Cimzia (certolizumab pegol), a biologic produced by UCB and administered by injection under the skin, has got the OK from the European Commission for use in rheumatoid arthritis. (It was approved by the FDA in the US in May.) It has been approved both as a combination therapy with MTX for those with moderate to severe active RA who haven’t responded to treatment with DMARDs, AND as a treatment on its own where a patient can’t use methotrexate.
Trials showed that Cimzia brought significant benefits to patients that lasted for more than two years. Clinical data also indicates that Cimzia stops disease progression – or did for the length of the trial, which was around two years.
Of course the big question for the UK (and it’s a big question for UCB as well since the UK market is quite a significant one) is will ‘NICE’ approve it for use on the NHS? I wouldn’t like to try and guess but it’ll be an interesting story to follow.
Tags: arthritis, blood test, cats, GP, methotrexate, MTX, nurse, RA, rheumatoid, Rheumatoid arthritis, rheumatoid arthritis (RA), stress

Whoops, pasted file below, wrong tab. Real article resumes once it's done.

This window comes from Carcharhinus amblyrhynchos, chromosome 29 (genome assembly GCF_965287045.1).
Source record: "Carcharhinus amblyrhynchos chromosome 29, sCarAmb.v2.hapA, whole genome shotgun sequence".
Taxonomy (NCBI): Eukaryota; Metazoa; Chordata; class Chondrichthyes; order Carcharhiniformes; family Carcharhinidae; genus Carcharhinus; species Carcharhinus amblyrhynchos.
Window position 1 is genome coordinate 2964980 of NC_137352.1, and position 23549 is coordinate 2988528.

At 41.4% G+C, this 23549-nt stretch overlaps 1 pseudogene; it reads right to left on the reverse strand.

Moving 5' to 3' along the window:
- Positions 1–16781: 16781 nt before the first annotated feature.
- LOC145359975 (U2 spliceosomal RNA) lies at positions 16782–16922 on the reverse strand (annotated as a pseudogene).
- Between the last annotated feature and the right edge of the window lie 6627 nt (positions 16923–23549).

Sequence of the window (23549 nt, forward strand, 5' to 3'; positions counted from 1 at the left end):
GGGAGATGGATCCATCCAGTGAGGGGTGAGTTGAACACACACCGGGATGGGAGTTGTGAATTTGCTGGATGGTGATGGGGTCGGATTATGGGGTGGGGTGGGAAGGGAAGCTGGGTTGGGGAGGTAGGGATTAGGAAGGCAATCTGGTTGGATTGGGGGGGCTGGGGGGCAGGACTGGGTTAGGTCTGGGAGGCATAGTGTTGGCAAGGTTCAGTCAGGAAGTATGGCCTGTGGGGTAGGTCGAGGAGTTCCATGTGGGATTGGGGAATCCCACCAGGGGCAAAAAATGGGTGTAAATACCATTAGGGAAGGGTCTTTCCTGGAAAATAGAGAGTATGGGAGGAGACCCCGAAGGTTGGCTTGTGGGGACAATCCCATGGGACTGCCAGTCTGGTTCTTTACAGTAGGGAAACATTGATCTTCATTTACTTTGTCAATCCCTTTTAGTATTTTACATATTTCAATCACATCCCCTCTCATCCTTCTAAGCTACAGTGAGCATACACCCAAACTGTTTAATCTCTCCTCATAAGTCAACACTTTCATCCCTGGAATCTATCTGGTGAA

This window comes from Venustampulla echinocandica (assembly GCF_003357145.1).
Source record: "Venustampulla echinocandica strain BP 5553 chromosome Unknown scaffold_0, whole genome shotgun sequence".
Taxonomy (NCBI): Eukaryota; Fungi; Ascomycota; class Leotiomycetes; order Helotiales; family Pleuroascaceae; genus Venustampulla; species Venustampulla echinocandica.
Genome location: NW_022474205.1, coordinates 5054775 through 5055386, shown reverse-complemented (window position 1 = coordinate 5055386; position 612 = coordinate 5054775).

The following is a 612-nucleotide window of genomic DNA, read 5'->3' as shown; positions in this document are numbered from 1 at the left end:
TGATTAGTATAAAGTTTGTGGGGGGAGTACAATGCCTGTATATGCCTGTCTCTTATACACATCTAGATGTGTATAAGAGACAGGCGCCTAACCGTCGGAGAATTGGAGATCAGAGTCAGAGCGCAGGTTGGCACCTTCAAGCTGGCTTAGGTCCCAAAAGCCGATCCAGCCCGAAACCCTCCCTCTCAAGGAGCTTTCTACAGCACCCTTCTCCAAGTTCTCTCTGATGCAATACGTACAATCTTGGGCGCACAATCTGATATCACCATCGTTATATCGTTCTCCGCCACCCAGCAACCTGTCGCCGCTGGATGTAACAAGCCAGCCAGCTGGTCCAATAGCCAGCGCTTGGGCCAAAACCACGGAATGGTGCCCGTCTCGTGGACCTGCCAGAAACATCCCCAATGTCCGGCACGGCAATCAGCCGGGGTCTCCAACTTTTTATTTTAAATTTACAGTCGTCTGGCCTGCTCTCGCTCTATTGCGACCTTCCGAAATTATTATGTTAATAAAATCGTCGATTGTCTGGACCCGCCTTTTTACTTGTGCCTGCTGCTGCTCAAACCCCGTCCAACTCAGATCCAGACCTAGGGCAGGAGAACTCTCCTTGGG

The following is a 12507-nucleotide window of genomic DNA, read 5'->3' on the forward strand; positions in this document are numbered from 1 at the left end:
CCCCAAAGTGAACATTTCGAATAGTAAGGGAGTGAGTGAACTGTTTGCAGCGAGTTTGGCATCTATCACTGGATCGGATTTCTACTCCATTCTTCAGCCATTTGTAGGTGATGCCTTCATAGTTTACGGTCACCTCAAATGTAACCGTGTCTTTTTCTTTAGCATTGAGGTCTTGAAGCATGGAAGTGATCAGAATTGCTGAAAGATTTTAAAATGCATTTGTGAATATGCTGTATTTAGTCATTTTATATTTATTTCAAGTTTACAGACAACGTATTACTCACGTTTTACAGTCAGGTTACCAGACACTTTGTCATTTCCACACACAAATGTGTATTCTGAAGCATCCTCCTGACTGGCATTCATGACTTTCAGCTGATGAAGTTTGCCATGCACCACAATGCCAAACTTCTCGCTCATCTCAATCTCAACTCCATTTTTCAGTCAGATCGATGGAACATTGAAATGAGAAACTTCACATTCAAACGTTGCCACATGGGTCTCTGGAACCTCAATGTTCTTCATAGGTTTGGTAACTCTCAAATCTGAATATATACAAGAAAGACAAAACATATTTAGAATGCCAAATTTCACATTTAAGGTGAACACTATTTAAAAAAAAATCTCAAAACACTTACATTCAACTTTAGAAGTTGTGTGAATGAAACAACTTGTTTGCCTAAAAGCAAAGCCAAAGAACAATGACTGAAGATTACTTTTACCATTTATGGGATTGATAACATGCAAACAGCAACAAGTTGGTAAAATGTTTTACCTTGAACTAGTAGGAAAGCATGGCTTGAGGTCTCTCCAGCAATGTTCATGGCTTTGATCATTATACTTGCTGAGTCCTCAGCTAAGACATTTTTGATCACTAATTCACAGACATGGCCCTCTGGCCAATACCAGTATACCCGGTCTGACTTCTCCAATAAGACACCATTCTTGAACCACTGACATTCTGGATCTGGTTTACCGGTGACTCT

I have had a bad day … but a good R.A. day!
Here’s how the day’s gone:
1. I had completely forgotten I had a blood test this morning, went sailing off to work, got there, realised that I should be going to the GP, turned around, and the red petrol light came on. Mad dash to fill up with petrol from my spare can before the appointment, because I KNEW that otherwise I’d forget.
Positive R.A. stuff:
- All results from the previous test were fine – in spite of a recent increase in MTX.
- The nurse only had to have one go at getting my blood instead of the usual Penguin is a pincushion routine.
- I got the top of the petrol can and it didn’t hurt!
2. For some reason the red light wouldn’t go out, so I decided to go and buy some petrol. Just as I’d driven PAST work on my way to the petrol station, the petrol needle readjusted and the light went off!! Aargh. Decided to get some petrol anyway and fill up the can. Filled up the can, put some more in the car, went in and joined the queue. There was a man in front of me but I didn’t take much notice of him, as you don’t. When I got to the front the conversation went something like this: